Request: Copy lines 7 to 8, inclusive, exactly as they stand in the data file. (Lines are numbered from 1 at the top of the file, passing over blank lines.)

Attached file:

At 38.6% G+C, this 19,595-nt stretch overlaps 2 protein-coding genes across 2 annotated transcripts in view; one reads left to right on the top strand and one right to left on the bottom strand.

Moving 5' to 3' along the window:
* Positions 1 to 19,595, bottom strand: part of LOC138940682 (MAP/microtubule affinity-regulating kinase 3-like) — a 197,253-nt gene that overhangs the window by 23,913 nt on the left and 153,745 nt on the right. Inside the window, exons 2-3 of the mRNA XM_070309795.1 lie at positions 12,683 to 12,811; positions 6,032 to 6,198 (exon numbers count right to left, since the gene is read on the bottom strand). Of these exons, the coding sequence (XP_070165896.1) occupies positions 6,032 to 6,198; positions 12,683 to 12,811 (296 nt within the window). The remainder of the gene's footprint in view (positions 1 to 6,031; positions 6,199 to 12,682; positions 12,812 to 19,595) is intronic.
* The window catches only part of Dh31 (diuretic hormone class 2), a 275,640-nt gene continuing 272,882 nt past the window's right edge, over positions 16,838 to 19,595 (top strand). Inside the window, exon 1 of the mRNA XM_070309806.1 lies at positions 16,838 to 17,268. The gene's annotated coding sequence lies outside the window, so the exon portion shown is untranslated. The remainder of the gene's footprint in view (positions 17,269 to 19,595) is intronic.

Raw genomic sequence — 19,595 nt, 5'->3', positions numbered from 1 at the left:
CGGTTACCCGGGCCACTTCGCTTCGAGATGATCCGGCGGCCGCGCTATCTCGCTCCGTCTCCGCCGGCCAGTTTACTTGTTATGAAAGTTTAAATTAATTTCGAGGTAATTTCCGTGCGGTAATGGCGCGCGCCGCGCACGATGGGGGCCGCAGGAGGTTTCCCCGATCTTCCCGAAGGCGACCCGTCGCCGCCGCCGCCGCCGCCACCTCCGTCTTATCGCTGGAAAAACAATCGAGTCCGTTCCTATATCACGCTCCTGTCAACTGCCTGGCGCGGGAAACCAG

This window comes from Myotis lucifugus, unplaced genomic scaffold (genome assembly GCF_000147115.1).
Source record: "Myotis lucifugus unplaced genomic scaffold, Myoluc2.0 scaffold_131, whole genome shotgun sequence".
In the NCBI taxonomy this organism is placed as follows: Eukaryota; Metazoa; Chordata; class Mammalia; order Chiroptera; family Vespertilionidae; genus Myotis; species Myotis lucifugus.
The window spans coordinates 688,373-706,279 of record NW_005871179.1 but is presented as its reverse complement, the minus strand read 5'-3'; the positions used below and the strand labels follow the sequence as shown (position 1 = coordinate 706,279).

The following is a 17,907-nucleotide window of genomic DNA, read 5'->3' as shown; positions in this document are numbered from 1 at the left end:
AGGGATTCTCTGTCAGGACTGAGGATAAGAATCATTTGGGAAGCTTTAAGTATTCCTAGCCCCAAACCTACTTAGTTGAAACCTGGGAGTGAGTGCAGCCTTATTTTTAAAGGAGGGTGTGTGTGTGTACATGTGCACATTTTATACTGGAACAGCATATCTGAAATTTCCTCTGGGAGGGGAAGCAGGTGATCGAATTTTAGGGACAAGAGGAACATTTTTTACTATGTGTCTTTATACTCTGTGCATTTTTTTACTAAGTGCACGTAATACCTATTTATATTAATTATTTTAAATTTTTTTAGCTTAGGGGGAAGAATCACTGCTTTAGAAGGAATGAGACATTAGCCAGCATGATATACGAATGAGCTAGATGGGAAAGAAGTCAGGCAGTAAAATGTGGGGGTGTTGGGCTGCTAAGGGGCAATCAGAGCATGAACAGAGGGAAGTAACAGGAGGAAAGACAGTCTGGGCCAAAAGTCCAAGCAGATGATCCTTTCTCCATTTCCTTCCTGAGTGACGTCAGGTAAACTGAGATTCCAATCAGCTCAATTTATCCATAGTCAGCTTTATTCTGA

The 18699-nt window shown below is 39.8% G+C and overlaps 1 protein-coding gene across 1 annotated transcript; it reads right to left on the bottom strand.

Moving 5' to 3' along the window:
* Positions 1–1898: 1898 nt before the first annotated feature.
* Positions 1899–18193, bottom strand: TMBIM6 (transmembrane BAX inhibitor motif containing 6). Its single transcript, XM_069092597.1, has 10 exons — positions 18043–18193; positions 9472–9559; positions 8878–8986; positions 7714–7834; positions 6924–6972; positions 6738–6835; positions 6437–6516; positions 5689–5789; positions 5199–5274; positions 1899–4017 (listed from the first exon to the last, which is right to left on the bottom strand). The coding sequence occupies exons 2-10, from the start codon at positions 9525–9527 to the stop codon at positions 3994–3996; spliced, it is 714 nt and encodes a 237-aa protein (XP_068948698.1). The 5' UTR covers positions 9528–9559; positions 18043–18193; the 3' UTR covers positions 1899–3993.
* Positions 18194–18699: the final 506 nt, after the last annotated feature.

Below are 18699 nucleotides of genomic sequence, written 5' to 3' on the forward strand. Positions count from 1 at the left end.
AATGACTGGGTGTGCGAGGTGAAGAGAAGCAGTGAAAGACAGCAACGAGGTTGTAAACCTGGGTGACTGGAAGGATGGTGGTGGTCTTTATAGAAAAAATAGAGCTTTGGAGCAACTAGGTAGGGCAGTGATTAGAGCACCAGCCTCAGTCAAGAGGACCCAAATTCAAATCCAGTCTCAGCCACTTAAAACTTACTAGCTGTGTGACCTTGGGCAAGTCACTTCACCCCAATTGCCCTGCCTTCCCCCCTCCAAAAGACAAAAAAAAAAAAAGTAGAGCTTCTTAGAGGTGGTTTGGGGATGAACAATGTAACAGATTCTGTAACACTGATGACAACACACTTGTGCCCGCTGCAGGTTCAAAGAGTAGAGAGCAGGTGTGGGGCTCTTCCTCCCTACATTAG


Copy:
This window comes from Myotis lucifugus, unplaced genomic scaffold (genome assembly GCF_000147115.1).
Source record: "Myotis lucifugus unplaced genomic scaffold, Myoluc2.0 scaffold_131, whole genome shotgun sequence".